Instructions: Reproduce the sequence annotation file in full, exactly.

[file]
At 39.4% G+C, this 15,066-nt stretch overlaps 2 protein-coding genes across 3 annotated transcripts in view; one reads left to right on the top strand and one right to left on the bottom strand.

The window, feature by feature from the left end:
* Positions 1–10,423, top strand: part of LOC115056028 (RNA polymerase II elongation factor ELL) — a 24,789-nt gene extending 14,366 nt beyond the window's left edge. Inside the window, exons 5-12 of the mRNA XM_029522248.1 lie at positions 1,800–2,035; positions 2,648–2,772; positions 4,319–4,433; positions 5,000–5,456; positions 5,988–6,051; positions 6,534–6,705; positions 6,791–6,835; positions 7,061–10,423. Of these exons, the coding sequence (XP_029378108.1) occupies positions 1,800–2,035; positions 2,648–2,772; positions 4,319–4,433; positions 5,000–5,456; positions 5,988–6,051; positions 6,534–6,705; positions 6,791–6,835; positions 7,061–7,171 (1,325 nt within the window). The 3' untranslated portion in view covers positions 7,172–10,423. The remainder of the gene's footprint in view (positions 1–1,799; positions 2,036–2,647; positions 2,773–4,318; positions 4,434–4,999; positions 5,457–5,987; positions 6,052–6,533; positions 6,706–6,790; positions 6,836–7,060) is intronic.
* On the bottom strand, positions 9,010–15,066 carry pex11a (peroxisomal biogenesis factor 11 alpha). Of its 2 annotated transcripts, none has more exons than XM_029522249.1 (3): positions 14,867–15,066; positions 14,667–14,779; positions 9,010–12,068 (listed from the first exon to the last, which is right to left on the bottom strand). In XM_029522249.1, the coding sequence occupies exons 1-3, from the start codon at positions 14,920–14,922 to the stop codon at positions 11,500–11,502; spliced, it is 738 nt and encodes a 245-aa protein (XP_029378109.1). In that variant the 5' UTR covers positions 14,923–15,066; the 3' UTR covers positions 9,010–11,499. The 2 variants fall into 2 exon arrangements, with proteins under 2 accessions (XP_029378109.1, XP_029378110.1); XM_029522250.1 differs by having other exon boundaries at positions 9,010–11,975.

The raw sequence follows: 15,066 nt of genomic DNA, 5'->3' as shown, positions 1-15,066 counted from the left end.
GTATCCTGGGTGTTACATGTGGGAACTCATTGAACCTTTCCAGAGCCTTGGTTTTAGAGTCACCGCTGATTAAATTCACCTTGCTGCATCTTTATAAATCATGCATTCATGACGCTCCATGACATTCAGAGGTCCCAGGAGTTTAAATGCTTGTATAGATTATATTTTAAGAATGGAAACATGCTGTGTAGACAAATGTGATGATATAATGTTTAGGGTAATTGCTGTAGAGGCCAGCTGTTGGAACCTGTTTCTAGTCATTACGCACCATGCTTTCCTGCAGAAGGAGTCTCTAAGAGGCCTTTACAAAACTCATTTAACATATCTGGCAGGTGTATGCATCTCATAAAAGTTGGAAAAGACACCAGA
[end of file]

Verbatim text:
At 39.4% G+C, this 15,066-nt stretch overlaps 2 protein-coding genes across 3 annotated transcripts in view; one reads left to right on the top strand and one right to left on the bottom strand.

The window, feature by feature from the left end:
* Positions 1–10,423, top strand: part of LOC115056028 (RNA polymerase II elongation factor ELL) — a 24,789-nt gene extending 14,366 nt beyond the window's left edge. Inside the window, exons 5-12 of the mRNA XM_029522248.1 lie at positions 1,800–2,035; positions 2,648–2,772; positions 4,319–4,433; positions 5,000–5,456; positions 5,988–6,051; positions 6,534–6,705; positions 6,791–6,835; positions 7,061–10,423. Of these exons, the coding sequence (XP_029378108.1) occupies positions 1,800–2,035; positions 2,648–2,772; positions 4,319–4,433; positions 5,000–5,456; positions 5,988–6,051; positions 6,534–6,705; positions 6,791–6,835; positions 7,061–7,171 (1,325 nt within the window). The 3' untranslated portion in view covers positions 7,172–10,423. The remainder of the gene's footprint in view (positions 1–1,799; positions 2,036–2,647; positions 2,773–4,318; positions 4,434–4,999; positions 5,457–5,987; positions 6,052–6,533; positions 6,706–6,790; positions 6,836–7,060) is intronic.
* On the bottom strand, positions 9,010–15,066 carry pex11a (peroxisomal biogenesis factor 11 alpha). Of its 2 annotated transcripts, none has more exons than XM_029522249.1 (3): positions 14,867–15,066; positions 14,667–14,779; positions 9,010–12,068 (listed from the first exon to the last, which is right to left on the bottom strand). In XM_029522249.1, the coding sequence occupies exons 1-3, from the start codon at positions 14,920–14,922 to the stop codon at positions 11,500–11,502; spliced, it is 738 nt and encodes a 245-aa protein (XP_029378109.1). In that variant the 5' UTR covers positions 14,923–15,066; the 3' UTR covers positions 9,010–11,499. The 2 variants fall into 2 exon arrangements, with proteins under 2 accessions (XP_029378109.1, XP_029378110.1); XM_029522250.1 differs by having other exon boundaries at positions 9,010–11,975.

The raw sequence follows: 15,066 nt of genomic DNA, 5'->3' as shown, positions 1-15,066 counted from the left end.
GTATCCTGGGTGTTACATGTGGGAACTCATTGAACCTTTCCAGAGCCTTGGTTTTAGAGTCACCGCTGATTAAATTCACCTTGCTGCATCTTTATAAATCATGCATTCATGACGCTCCATGACATTCAGAGGTCCCAGGAGTTTAAATGCTTGTATAGATTATATTTTAAGAATGGAAACATGCTGTGTAGACAAATGTGATGATATAATGTTTAGGGTAATTGCTGTAGAGGCCAGCTGTTGGAACCTGTTTCTAGTCATTACGCACCATGCTTTCCTGCAGAAGGAGTCTCTAAGAGGCCTTTACAAAACTCATTTAACATATCTGGCAGGTGTATGCATCTCATAAAAGTTGGAAAAGACACCAGA